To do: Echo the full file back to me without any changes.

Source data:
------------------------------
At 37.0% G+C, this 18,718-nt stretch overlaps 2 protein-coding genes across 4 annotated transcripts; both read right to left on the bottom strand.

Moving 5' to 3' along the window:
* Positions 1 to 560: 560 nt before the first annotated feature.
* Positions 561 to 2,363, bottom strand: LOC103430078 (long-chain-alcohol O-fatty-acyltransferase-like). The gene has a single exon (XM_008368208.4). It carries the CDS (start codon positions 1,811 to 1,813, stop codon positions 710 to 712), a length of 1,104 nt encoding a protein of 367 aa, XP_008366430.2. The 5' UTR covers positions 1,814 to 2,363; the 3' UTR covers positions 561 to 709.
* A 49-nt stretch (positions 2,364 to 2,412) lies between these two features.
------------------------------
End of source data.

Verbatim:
At 37.0% G+C, this 18,718-nt stretch overlaps 2 protein-coding genes across 4 annotated transcripts; both read right to left on the bottom strand.

Moving 5' to 3' along the window:
* Positions 1 to 560: 560 nt before the first annotated feature.
* Positions 561 to 2,363, bottom strand: LOC103430078 (long-chain-alcohol O-fatty-acyltransferase-like). The gene has a single exon (XM_008368208.4). It carries the CDS (start codon positions 1,811 to 1,813, stop codon positions 710 to 712), a length of 1,104 nt encoding a protein of 367 aa, XP_008366430.2. The 5' UTR covers positions 1,814 to 2,363; the 3' UTR covers positions 561 to 709.
* A 49-nt stretch (positions 2,364 to 2,412) lies between these two features.